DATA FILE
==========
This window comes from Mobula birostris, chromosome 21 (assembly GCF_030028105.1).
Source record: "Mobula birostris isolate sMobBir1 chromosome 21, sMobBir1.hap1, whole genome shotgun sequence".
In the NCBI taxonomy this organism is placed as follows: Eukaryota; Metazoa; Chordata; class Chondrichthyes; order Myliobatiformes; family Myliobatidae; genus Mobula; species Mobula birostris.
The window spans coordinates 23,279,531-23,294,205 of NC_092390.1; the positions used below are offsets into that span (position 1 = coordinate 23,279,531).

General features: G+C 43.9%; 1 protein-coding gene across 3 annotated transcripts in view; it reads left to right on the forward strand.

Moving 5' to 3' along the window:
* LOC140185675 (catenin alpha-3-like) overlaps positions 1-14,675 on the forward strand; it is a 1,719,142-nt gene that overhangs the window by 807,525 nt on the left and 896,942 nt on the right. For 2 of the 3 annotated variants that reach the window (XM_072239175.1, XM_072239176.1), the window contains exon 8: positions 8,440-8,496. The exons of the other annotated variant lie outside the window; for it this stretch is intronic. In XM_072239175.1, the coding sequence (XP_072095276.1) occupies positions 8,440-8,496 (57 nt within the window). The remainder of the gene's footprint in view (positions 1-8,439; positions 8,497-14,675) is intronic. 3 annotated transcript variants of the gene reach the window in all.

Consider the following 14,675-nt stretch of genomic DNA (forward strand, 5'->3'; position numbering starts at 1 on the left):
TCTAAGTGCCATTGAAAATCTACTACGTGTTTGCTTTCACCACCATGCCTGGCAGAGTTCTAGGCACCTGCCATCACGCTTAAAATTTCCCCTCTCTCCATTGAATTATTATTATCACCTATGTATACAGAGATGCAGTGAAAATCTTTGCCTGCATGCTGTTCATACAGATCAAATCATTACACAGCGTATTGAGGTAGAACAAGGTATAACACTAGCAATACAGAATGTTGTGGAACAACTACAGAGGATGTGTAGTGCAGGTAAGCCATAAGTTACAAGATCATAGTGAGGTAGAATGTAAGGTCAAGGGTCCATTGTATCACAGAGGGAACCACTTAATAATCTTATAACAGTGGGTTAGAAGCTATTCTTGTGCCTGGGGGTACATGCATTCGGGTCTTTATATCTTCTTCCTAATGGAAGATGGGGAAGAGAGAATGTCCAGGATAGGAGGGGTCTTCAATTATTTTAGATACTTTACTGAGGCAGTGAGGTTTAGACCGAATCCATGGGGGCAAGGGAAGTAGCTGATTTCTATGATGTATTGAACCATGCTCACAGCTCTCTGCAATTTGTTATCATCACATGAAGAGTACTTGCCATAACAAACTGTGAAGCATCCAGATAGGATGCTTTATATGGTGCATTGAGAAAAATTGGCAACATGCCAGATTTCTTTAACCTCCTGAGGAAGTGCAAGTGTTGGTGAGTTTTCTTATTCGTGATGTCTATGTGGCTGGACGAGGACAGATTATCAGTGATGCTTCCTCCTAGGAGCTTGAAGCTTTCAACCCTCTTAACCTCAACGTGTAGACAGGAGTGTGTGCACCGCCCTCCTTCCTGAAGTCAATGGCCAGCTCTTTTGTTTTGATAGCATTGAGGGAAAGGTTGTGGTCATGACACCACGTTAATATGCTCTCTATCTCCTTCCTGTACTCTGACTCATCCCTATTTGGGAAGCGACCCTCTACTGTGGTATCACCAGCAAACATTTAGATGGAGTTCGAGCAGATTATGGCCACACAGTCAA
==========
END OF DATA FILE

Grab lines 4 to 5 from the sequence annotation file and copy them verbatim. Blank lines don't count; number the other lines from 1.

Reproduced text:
The window spans coordinates 23,279,531-23,294,205 of NC_092390.1; the positions used below are offsets into that span (position 1 = coordinate 23,279,531).

General features: G+C 43.9%; 1 protein-coding gene across 3 annotated transcripts in view; it reads left to right on the forward strand.